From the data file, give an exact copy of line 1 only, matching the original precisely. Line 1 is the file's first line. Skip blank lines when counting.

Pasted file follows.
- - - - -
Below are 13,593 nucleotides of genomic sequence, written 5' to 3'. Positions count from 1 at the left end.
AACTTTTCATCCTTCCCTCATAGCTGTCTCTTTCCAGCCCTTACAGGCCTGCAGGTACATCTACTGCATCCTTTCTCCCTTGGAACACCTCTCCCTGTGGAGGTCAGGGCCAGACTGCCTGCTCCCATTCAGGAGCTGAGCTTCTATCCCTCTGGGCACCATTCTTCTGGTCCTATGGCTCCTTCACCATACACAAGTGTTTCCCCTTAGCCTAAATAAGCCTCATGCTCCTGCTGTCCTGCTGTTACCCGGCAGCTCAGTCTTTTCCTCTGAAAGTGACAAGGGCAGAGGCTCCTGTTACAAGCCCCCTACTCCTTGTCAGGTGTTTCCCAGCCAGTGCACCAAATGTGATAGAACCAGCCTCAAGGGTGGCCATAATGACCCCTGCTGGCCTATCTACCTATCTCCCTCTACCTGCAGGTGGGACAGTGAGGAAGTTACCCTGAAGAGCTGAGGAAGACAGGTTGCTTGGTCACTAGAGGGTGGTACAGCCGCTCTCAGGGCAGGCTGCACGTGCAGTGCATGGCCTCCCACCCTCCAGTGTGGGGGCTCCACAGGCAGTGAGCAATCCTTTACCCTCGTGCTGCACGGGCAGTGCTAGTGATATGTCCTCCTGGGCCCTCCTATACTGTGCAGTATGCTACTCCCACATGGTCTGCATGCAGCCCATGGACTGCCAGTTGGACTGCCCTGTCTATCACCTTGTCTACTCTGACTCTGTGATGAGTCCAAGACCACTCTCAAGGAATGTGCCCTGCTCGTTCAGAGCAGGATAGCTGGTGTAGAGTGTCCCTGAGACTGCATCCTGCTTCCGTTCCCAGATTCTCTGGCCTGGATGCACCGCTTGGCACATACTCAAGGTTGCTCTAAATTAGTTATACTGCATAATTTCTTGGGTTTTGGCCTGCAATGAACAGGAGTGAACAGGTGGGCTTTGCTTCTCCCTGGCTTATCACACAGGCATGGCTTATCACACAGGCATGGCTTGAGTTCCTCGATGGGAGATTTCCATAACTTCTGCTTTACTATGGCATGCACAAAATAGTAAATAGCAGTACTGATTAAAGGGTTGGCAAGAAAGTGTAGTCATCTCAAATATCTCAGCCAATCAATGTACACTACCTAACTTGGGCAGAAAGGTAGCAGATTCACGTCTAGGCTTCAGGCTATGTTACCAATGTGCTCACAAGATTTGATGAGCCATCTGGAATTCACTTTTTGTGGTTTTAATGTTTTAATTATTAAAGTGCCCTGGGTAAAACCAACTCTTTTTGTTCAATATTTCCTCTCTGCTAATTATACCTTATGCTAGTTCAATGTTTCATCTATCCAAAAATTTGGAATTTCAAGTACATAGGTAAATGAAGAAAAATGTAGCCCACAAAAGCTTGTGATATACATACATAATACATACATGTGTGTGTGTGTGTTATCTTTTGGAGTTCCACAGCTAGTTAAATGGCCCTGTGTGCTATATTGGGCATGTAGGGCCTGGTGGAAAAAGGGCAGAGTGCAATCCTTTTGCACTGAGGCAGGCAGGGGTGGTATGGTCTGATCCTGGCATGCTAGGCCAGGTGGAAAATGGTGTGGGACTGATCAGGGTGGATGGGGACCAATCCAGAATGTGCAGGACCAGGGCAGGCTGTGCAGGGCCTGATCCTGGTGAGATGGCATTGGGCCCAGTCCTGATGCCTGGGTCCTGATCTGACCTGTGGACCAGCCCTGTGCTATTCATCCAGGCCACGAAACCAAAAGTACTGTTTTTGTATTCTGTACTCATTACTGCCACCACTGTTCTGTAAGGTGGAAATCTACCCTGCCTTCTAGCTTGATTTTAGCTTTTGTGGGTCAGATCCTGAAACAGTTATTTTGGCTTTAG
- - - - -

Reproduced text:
Below are 13,593 nucleotides of genomic sequence, written 5' to 3'. Positions count from 1 at the left end.